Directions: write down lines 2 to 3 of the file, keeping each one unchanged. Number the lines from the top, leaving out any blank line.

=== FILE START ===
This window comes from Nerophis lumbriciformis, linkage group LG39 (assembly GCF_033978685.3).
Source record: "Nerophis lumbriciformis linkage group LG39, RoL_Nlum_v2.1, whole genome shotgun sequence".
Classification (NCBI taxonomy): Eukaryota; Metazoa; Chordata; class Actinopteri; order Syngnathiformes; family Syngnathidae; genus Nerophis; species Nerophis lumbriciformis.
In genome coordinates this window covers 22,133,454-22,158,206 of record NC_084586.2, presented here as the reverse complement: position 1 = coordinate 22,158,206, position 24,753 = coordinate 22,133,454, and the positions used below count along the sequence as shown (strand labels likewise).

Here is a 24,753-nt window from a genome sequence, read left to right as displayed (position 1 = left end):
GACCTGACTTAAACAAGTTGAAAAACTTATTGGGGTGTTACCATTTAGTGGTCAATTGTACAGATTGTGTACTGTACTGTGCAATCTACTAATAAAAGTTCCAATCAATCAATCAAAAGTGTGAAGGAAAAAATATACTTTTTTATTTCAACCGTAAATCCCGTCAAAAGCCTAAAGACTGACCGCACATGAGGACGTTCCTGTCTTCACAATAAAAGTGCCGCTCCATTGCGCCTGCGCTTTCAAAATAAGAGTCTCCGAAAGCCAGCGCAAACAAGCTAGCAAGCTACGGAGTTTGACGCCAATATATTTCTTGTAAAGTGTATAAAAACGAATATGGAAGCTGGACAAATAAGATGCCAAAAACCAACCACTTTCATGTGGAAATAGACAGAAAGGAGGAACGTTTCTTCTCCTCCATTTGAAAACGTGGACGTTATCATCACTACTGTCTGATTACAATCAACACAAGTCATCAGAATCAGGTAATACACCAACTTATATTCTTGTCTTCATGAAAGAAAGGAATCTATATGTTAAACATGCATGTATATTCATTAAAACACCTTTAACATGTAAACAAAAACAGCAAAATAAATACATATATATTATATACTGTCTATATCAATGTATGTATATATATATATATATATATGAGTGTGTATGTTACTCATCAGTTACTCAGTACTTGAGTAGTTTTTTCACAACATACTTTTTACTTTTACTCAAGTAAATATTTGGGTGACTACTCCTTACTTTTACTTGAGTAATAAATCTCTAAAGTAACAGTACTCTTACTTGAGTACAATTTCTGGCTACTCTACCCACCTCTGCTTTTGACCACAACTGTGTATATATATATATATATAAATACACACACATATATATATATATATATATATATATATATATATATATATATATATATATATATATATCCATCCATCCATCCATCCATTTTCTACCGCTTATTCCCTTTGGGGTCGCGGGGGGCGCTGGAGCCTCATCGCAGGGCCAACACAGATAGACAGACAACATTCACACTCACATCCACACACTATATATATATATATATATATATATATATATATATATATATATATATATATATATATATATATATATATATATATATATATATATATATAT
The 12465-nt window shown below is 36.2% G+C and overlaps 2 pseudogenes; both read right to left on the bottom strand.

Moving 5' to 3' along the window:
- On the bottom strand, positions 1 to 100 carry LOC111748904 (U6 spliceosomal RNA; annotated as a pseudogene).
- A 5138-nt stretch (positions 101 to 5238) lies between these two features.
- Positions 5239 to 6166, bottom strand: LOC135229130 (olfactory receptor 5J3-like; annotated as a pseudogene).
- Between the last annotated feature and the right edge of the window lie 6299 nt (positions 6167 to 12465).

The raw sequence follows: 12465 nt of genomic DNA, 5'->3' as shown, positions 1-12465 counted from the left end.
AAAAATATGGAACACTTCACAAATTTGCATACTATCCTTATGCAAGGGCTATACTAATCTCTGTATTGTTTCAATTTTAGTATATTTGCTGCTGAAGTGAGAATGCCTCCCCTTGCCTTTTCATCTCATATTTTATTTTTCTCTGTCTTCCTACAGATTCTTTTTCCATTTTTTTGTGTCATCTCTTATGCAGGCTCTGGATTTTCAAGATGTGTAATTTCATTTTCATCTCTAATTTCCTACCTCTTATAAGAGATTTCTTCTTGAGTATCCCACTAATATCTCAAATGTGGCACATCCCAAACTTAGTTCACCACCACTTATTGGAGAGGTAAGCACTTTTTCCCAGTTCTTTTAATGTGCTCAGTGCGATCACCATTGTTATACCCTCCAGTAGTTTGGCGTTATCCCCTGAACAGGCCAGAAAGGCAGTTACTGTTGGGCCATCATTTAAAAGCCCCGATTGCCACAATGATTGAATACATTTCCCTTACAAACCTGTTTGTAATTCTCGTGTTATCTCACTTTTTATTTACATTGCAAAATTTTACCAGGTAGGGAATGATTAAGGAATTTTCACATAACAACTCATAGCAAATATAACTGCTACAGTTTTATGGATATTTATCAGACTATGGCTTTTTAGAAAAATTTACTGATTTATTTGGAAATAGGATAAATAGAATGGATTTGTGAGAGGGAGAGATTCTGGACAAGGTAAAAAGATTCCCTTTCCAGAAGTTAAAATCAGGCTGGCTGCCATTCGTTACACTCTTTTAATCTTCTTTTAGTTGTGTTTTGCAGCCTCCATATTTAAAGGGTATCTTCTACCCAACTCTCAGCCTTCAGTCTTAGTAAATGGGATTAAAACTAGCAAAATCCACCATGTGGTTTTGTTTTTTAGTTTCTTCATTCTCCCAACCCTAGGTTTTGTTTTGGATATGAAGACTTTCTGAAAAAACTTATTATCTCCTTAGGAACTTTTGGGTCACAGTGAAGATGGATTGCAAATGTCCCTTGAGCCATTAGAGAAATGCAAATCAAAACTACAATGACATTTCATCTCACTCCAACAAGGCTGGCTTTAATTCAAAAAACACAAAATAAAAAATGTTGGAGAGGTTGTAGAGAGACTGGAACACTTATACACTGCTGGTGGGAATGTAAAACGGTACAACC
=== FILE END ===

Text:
Source record: "Nerophis lumbriciformis linkage group LG39, RoL_Nlum_v2.1, whole genome shotgun sequence".
Classification (NCBI taxonomy): Eukaryota; Metazoa; Chordata; class Actinopteri; order Syngnathiformes; family Syngnathidae; genus Nerophis; species Nerophis lumbriciformis.